Zinc: A Closer Look, Including Some Dental Benefits

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You may have noticed lately that the shelves in the local pharmacies and retailers have been depleted of zinc supplements. News got out like wildfire on social media regarding zinc’s ability to help strengthen the autoimmune system. With COVID-19, many people are desperate to find new ways to keep their immune system strong, and are eager to try anything suggested on social media as a possible prevention for the virus.

Zinc is a nutrient found throughout the body and helps the immune system fight off bacteria and viruses.1 It is often taken (mostly in lozenge form) at the beginning of a cold to strengthen the immune system and shorten the duration of a cold.

When our bodies are low in zinc, supplements should be taken to boost the immune system. That’s why zinc is flying off the shelves during this COVID-19 crisis.

Zinc-Containing foods1

Looking toward other options to get our zinc uptake, consider getting it naturally from foods. This is where variety comes to play in our daily dietary intake.

Look at your breakfast cereal box, and you will notice that zinc is included as a supplement. For example, Mini-Wheats has zinc listed as 10% of your daily dietary value (DV). Add 3/4 cup skim milk to get an additional 5% of zinc. Cheerios lists zinc as 25% of your DV, and Ralston Enriched Bran Flakes lists zinc as 170% of your DV. Maybe it is a good time to eat cereal again − just try to avoid the overly sweetened brands.

Red meats (yes, red meats in moderation) should be included in your daily diet for naturally occurring zinc supplements, along with seafood such as crab and lobsters (perhaps a seafood salad for lunch?). Try to include oysters into your diet, as they are the best source of zinc, that is if you can stomach them. Personally, I will have to get my zinc via another source. Let’s not forget poultry such as chicken, turkey, or even ducks and geese (for those that love fowl).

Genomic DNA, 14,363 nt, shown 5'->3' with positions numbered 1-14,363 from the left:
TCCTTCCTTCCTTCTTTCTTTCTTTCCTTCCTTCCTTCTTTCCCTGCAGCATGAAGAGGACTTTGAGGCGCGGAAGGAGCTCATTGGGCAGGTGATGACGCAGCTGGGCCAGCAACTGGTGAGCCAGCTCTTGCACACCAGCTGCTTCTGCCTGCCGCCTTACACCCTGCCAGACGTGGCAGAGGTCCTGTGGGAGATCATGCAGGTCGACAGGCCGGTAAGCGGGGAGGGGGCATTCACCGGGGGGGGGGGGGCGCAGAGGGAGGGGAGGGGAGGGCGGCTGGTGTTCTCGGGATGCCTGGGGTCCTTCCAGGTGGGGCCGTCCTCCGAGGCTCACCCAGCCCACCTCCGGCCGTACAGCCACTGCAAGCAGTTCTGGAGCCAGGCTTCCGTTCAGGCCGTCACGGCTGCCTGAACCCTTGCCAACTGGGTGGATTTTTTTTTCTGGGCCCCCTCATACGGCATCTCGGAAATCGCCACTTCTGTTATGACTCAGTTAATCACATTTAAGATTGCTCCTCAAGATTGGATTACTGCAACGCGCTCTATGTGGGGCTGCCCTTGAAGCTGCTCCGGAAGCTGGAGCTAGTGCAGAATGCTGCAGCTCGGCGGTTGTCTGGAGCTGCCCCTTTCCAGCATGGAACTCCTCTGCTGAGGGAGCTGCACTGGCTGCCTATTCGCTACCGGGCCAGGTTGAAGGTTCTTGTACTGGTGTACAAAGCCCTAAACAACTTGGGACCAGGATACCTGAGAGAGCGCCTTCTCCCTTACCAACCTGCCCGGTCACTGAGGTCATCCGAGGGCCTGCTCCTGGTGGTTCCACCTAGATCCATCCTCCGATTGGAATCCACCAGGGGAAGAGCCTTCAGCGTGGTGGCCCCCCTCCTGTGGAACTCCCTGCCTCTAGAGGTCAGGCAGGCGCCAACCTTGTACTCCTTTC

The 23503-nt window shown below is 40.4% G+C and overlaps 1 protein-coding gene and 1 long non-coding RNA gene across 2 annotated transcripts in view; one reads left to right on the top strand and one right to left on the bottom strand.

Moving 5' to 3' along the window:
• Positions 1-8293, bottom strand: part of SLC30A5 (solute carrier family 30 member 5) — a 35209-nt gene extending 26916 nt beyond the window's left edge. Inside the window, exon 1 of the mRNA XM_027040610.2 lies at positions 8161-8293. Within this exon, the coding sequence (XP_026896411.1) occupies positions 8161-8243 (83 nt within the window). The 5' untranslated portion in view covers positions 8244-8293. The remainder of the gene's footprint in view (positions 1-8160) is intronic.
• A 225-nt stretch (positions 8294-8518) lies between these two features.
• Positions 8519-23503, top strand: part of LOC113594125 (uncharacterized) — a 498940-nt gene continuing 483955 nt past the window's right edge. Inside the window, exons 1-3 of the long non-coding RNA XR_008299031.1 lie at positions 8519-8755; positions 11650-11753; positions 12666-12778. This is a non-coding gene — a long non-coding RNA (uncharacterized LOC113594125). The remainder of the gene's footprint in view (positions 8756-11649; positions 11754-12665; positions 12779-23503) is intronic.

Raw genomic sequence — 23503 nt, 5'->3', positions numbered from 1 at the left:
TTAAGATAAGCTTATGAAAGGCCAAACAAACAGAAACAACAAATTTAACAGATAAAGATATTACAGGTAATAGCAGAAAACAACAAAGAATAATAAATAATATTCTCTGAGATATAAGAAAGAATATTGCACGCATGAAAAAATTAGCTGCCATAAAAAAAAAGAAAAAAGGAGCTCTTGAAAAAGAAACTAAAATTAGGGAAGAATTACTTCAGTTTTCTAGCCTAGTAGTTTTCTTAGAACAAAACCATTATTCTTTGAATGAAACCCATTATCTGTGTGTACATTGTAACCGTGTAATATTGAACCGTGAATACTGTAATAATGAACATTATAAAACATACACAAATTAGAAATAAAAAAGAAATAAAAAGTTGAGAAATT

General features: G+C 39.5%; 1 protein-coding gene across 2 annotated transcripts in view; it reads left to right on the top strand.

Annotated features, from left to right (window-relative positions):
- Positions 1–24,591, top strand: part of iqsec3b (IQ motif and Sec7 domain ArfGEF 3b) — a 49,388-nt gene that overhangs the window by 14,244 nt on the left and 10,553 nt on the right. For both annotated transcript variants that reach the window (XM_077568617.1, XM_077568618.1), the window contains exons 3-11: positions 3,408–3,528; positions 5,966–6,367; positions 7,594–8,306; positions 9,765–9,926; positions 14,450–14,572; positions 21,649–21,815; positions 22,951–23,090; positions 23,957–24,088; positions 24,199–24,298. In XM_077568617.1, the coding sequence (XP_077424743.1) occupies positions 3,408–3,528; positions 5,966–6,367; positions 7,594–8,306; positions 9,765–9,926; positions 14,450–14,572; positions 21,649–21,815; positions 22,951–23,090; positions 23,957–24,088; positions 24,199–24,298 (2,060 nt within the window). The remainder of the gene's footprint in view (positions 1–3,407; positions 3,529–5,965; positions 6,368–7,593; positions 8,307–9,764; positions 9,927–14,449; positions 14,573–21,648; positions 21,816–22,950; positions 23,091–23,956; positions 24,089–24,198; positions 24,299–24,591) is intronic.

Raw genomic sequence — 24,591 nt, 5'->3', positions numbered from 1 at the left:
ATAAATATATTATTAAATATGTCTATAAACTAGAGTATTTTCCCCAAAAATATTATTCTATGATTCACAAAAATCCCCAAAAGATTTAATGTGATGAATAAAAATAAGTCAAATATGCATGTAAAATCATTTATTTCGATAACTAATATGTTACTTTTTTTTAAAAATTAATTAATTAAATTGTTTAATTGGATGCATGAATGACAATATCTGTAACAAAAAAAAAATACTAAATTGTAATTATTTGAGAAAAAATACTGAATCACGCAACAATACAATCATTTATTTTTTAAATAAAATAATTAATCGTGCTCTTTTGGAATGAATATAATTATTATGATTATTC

Zinc can also be found in smaller amounts in whole grains (brown rice, wild rice, popcorn, oats, quinoa, whole grain-barley, wheat, and rye). Dairy products such as yogurt, cheese, cottage cheese, and ice cream also contain smaller amounts of zinc. I would, however, recommend unsweetened yogurt and avoiding the ice cream as a main source. Nuts and beans can also be included to this list.

Getting Enough Zinc?

Simply by eating a healthy diet, including a variety of the above foods will ensure that your body is getting enough zinc naturally.1 Some conditions, however, may cause a zinc depletion, and supplements become essential in keeping a balanced and healthy immune system.

Certain conditions cause the body to lose most of the zinc through the urine versus absorbing and uptaking through the body. Some of these conditions include Crohn’s disease, colitis, other digestive disorders, and even gastric bypass surgery. Let’s not forget bulimia in this list.

Vegetarians (since they do not eat meat) should consider adding zinc supplements up to 50% of the RDA. Considering that peanut butter is a common protein for vegetarians, it is important to note that peanut butter does not provide zinc to the diet.

Breast-feeding infants who are older should be given pureed meat as a zinc supplement, as breast milk does not have enough zinc for infants who are over 6 months of age. Even mother’s milk needs supplementing.

Drinking too much alcohol during the corona pandemic? Might want to rethink that since alcohol flushes zinc out of the body in the urine. Limit alcohol intake to keep up a healthy immune system!


Check out the supplement facts on the back of your vitamins. On mine, zinc is listed as 15mg per serving, which gives you 100% of the recommended DV dosage. Chances are if you take a daily multi-vitamin, you are already getting enough zinc to support a healthy immune system.